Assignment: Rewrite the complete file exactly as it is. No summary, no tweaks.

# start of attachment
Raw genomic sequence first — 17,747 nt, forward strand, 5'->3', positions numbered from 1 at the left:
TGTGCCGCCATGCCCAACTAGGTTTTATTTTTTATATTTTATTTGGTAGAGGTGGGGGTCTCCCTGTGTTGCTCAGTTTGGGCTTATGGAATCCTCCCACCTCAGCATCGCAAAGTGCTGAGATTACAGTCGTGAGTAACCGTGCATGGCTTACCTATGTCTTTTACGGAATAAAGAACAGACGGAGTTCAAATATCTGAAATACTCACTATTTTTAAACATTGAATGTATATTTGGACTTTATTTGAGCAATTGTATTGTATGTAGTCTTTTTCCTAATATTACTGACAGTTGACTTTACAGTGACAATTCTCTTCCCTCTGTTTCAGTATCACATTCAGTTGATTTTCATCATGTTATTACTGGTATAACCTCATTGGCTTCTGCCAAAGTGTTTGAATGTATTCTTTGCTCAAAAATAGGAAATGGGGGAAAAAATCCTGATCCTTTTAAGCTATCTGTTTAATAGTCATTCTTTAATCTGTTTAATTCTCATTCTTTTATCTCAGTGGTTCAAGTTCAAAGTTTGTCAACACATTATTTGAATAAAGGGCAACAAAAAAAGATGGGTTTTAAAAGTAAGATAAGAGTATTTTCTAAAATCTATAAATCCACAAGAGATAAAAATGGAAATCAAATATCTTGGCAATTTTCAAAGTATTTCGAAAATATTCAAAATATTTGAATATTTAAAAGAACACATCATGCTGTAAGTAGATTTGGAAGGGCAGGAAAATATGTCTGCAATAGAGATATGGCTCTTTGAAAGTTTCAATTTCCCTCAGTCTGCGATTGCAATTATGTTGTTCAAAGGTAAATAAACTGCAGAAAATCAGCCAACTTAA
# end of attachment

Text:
Raw genomic sequence first — 17,747 nt, forward strand, 5'->3', positions numbered from 1 at the left:
TGTGCCGCCATGCCCAACTAGGTTTTATTTTTTATATTTTATTTGGTAGAGGTGGGGGTCTCCCTGTGTTGCTCAGTTTGGGCTTATGGAATCCTCCCACCTCAGCATCGCAAAGTGCTGAGATTACAGTCGTGAGTAACCGTGCATGGCTTACCTATGTCTTTTACGGAATAAAGAACAGACGGAGTTCAAATATCTGAAATACTCACTATTTTTAAACATTGAATGTATATTTGGACTTTATTTGAGCAATTGTATTGTATGTAGTCTTTTTCCTAATATTACTGACAGTTGACTTTACAGTGACAATTCTCTTCCCTCTGTTTCAGTATCACATTCAGTTGATTTTCATCATGTTATTACTGGTATAACCTCATTGGCTTCTGCCAAAGTGTTTGAATGTATTCTTTGCTCAAAAATAGGAAATGGGGGAAAAAATCCTGATCCTTTTAAGCTATCTGTTTAATAGTCATTCTTTAATCTGTTTAATTCTCATTCTTTTATCTCAGTGGTTCAAGTTCAAAGTTTGTCAACACATTATTTGAATAAAGGGCAACAAAAAAAGATGGGTTTTAAAAGTAAGATAAGAGTATTTTCTAAAATCTATAAATCCACAAGAGATAAAAATGGAAATCAAATATCTTGGCAATTTTCAAAGTATTTCGAAAATATTCAAAATATTTGAATATTTAAAAGAACACATCATGCTGTAAGTAGATTTGGAAGGGCAGGAAAATATGTCTGCAATAGAGATATGGCTCTTTGAAAGTTTCAATTTCCCTCAGTCTGCGATTGCAATTATGTTGTTCAAAGGTAAATAAACTGCAGAAAATCAGCCAACTTAA